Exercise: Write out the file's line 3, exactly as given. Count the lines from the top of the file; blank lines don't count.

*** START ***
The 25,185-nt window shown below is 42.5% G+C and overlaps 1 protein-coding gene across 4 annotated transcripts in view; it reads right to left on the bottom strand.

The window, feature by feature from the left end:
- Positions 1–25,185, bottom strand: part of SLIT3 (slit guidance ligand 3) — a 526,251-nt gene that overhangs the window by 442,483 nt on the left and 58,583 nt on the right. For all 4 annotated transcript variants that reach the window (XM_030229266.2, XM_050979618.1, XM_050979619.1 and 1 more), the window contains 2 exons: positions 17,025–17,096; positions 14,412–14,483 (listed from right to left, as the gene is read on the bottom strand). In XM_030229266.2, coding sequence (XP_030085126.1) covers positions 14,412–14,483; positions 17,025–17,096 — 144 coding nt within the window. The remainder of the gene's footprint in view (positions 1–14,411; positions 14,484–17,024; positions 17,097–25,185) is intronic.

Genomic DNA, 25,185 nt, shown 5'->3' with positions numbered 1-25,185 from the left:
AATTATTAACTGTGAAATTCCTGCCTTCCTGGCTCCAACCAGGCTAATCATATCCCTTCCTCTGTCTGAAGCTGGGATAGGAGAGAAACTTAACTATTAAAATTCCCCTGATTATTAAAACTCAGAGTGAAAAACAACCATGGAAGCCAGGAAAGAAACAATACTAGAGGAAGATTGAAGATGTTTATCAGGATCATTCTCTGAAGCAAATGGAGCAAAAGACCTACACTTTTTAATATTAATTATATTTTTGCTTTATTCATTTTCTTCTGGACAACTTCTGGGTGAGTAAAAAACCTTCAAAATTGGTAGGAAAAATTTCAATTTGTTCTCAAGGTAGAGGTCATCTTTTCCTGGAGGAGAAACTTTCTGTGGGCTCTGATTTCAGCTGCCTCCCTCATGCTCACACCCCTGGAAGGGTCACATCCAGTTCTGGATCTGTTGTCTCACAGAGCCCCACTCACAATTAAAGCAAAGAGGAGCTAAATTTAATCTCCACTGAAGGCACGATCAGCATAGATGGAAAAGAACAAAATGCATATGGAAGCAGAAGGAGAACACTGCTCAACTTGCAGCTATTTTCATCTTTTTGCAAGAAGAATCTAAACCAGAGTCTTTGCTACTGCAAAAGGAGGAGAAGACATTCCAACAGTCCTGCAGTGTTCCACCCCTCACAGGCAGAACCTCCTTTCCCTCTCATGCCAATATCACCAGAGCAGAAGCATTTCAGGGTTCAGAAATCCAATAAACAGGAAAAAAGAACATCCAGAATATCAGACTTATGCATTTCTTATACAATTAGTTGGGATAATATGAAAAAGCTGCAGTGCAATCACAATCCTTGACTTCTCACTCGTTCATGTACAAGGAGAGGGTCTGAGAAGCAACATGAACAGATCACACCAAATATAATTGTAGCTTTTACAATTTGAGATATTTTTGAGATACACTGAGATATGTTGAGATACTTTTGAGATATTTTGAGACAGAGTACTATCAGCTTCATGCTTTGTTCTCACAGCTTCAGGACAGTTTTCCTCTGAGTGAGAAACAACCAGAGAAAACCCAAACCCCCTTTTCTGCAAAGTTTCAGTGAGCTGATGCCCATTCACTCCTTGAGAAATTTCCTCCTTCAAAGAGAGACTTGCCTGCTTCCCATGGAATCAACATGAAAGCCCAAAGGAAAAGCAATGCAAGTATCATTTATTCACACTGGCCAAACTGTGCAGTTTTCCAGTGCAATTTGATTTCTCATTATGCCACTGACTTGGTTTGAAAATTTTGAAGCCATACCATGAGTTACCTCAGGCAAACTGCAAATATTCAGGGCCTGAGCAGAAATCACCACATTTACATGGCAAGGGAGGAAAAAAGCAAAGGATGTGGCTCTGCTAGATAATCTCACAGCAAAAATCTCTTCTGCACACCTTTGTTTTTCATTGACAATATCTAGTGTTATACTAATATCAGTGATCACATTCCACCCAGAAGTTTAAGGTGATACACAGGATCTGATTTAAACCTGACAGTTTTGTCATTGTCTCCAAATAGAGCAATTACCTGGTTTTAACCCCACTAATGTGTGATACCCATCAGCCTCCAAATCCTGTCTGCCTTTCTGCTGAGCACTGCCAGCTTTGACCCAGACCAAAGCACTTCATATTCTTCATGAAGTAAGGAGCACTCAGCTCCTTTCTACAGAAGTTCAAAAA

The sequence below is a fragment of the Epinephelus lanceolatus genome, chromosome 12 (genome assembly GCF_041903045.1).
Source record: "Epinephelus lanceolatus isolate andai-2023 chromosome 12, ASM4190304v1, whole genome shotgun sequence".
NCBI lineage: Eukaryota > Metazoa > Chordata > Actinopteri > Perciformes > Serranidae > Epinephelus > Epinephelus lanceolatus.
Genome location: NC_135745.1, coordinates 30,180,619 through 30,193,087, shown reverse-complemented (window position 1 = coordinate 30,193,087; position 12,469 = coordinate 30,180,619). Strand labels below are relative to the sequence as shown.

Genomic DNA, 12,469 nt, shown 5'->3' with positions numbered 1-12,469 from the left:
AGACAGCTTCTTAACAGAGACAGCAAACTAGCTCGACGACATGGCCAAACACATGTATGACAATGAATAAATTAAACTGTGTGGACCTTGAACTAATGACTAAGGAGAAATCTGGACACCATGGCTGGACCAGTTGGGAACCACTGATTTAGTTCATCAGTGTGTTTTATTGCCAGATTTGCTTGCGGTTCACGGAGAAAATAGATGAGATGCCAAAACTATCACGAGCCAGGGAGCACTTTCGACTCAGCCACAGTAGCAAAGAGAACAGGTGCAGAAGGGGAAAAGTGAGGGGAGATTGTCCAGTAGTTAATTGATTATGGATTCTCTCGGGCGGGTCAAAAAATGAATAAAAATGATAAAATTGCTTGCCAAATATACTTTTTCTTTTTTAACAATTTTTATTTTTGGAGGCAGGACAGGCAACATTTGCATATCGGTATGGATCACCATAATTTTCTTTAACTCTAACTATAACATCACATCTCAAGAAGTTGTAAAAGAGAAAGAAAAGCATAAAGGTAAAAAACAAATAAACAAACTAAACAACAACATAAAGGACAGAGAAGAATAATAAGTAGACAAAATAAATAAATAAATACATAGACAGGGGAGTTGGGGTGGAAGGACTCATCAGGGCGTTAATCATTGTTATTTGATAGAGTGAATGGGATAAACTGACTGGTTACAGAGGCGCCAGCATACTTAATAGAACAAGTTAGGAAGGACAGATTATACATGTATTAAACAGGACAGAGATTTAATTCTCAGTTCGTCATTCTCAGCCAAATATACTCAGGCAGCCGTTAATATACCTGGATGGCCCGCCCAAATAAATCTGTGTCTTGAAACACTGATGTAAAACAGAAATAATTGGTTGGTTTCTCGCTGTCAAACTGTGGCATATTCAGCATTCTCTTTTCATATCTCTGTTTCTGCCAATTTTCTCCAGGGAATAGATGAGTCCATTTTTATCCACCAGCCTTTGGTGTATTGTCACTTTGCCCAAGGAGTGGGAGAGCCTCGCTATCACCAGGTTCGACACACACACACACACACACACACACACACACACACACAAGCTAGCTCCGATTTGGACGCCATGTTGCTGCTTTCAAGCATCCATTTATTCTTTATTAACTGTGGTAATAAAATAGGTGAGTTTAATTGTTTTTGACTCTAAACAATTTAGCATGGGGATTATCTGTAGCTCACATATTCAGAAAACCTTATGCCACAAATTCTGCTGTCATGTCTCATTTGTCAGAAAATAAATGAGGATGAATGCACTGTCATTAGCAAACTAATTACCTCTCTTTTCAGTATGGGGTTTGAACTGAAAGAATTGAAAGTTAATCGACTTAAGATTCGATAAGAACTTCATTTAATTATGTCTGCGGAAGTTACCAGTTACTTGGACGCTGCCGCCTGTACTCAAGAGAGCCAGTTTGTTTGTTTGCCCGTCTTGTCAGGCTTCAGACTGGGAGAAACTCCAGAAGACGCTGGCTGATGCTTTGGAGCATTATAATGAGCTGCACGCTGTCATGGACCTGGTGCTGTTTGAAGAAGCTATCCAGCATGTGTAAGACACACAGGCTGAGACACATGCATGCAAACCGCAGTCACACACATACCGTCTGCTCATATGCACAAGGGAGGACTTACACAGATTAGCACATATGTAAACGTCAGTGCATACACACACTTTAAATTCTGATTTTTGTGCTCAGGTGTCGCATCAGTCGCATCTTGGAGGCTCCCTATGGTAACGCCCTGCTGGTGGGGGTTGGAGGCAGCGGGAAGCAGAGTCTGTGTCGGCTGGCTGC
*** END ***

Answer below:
- Positions 1–25,185, bottom strand: part of SLIT3 (slit guidance ligand 3) — a 526,251-nt gene that overhangs the window by 442,483 nt on the left and 58,583 nt on the right. For all 4 annotated transcript variants that reach the window (XM_030229266.2, XM_050979618.1, XM_050979619.1 and 1 more), the window contains 2 exons: positions 17,025–17,096; positions 14,412–14,483 (listed from right to left, as the gene is read on the bottom strand). In XM_030229266.2, coding sequence (XP_030085126.1) covers positions 14,412–14,483; positions 17,025–17,096 — 144 coding nt within the window. The remainder of the gene's footprint in view (positions 1–14,411; positions 14,484–17,024; positions 17,097–25,185) is intronic.